I always have to ask.. "WHERE does he come up with his material???" Sanderson's ideas are just NOT "Something I've seen before in other books"; His work doesn't fit into ANY mold of writing style, and it doesn't fit into ANY single genre! Every time I pop onto Audible now (Almost Daily), I look for a new work by Sanderson... in my mind, he's a Master of his trade in every sense of the word! He's "One Of A Kind"
I've just quit saying "I DON'T generally like Fantasy Novels", because Sanderson has made a total liar out of me since I found his books.
The only bad things i have to say about this book are that the characters lack depth and i guessed the ending half way through. other than that its a pretty good book.If you're just killing time waiting for the sequel to the way of kings i recommend it;)
“Good friends, good books, and a sleepy conscience: this is the ideal life.” ¯ Mark Twain
I am yet to read something by Sanderson that I don’t love. Granted, so far that is only four books, but four out of four isn't bad . The Rithmatist is no exception. Although written for a young adult audience, the Rithmatist is a sophisticated weaving of fantasy and mystery.
It is much lighter than Sanderson’s other works, but still has all the elements that make his novels so great. The characters have depth and real personality, the world building is masterfully done, and the plot is complex enough to keep you thinking. Adult and young adults alike should not hesitate to listen to this novel. As an adult listener, I loved it and can’t wait until he writes more in this world. As a parent, I wouldn’t hesitate to give it to my teen to read. It is clean, the violence is mostly second hand (no worse than a good Nancy Drew novel), and the characters are people you would let your kids hang out with.
Michael Kramer is easy to listen to and adds depth to the story in the way he reads it. There is a little lost in the listening of this story, in that there are obviously drawings of the rithmatics in the novel. However, the loss of the visual is worth it to hear Kramer read it.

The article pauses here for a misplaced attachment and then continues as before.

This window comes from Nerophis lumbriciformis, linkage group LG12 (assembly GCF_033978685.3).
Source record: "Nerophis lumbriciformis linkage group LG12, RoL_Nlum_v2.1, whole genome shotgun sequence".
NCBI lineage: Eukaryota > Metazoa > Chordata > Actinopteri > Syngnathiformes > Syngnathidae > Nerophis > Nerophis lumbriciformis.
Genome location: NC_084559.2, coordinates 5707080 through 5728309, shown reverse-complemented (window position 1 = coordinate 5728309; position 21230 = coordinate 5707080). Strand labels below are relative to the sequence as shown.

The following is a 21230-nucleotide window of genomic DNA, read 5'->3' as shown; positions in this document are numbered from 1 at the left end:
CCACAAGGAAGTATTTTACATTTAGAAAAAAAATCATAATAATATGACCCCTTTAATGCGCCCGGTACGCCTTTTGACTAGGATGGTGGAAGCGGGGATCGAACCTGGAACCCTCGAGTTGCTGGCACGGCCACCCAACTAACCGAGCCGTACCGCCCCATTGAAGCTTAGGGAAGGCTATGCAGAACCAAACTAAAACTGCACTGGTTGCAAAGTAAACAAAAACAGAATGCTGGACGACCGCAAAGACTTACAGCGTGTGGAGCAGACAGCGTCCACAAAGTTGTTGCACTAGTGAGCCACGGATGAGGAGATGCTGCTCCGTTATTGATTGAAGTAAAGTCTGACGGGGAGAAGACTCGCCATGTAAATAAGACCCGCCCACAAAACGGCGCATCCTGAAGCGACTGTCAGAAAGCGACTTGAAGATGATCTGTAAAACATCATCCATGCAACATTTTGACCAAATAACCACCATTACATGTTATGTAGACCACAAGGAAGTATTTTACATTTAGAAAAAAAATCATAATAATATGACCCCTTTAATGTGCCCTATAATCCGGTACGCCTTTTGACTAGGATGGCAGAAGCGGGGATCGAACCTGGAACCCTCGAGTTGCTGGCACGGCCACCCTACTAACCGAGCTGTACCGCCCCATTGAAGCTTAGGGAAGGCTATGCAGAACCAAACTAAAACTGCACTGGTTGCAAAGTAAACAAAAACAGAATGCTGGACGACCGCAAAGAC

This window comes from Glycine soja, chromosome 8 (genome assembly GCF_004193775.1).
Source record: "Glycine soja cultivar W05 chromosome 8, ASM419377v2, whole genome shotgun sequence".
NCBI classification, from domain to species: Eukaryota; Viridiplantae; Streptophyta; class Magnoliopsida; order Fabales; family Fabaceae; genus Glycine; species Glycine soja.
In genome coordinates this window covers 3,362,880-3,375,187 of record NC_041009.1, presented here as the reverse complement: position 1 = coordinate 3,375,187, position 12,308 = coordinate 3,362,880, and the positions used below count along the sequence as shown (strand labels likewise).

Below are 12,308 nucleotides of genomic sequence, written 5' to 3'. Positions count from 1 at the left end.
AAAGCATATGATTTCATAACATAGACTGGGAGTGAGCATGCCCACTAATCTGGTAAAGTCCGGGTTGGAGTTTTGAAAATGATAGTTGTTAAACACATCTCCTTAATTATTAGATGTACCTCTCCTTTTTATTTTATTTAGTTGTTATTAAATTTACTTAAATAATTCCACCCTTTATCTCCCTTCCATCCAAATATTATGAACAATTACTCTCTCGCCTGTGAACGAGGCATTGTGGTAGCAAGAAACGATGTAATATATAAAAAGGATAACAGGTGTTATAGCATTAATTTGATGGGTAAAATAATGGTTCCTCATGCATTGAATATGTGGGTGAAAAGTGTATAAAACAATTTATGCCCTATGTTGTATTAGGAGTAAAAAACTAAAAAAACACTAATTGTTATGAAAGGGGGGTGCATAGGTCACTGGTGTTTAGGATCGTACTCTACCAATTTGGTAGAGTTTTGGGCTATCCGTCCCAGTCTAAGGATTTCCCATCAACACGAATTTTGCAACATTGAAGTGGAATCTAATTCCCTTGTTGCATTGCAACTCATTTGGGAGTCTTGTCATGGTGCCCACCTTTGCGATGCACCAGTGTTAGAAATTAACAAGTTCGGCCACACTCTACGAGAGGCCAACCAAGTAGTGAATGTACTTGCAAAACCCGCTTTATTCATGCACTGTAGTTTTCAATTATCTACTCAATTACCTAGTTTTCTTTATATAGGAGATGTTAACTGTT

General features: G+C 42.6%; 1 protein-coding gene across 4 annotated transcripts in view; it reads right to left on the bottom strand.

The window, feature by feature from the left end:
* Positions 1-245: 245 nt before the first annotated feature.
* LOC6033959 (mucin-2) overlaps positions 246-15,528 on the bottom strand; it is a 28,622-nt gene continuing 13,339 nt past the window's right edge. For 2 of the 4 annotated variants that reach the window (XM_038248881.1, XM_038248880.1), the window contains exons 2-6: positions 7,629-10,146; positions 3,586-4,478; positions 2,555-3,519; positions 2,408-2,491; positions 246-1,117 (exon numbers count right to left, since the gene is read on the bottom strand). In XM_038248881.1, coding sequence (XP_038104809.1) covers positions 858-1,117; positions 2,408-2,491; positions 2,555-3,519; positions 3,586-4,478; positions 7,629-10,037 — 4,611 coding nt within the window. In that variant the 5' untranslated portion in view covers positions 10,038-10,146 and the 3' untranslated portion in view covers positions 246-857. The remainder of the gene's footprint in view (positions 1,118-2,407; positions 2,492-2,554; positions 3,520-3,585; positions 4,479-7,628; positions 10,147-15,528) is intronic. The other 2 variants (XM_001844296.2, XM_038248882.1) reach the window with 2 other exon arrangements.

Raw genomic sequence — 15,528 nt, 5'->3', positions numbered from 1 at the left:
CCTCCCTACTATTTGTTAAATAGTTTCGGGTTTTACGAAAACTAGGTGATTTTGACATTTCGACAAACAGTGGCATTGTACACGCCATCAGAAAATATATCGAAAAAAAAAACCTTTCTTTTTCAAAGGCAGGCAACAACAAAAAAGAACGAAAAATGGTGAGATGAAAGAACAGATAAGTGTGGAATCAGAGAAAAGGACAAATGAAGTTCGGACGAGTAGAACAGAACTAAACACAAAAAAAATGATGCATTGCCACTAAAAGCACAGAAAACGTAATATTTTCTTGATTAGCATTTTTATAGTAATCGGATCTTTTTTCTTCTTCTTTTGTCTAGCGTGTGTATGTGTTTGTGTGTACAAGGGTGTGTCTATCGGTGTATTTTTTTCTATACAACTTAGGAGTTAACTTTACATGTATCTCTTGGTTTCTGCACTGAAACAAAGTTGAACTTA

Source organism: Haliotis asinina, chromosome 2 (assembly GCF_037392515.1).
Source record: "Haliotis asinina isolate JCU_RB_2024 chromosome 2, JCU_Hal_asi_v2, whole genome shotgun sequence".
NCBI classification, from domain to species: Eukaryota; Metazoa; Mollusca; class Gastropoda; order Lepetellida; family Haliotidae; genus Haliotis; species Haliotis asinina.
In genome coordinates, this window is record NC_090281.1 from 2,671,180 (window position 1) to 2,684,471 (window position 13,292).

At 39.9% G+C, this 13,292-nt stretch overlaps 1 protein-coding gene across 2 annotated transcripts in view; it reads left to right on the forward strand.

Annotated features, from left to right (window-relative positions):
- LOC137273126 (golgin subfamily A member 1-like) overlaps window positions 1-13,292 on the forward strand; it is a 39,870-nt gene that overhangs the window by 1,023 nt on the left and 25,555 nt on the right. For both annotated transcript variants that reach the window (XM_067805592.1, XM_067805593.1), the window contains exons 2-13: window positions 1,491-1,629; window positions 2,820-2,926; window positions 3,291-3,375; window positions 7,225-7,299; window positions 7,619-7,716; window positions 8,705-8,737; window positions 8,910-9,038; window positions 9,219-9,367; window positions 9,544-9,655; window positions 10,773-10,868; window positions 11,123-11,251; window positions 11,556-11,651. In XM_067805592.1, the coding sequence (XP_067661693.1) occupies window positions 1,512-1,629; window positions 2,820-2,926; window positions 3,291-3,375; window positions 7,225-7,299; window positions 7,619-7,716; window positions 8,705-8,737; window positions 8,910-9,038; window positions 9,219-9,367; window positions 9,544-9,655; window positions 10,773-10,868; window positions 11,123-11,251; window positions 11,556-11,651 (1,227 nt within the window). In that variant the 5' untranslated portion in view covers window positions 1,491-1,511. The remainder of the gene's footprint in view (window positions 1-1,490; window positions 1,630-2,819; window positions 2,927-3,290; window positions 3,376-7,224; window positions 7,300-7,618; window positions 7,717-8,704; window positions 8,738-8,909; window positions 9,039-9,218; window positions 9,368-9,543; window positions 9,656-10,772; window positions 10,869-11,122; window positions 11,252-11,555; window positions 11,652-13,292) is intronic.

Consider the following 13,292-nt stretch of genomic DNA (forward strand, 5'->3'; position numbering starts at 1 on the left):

I must be more picky than most people. With all the glowing 5 star reviews I was expecting something....well...5 star. I'd give it 3 and a half.
First of all I was expecting a stand alone novel. This is clearly book 1 of a series. There are MANY loose ends and, without giving much away, even the main plot line of this story is left unresolved. I found the ending to be quite abrupt and unsatisfying. If I knew this was just the start of a YA series I would have passed.
I did find the magic system to be interesting and refreshingly unique. Again, we are teased with many mysteries regarding the rithmatic magic but most are never explained or resolved.
On the positive side, the characters are well written although seem a bit too serious for teenagers. I find this in all of Sandersons writing in that none of his characters ever seem to show much humor or witty banter like the writing of Jim Butcher or Michael Sullivan.
For me this was good but not great. I don't think I will read the rest of the series.
This book was a random pick based on reading a few reviews and an interesting summary. We listened to it on a long car trip and the child would not lets us stop playing it.
The alternate universe worked quite well and didn't feel forced. You smiled knowingly to yourself when you picked up the historical and scientific divergences that made our earth different from theirs.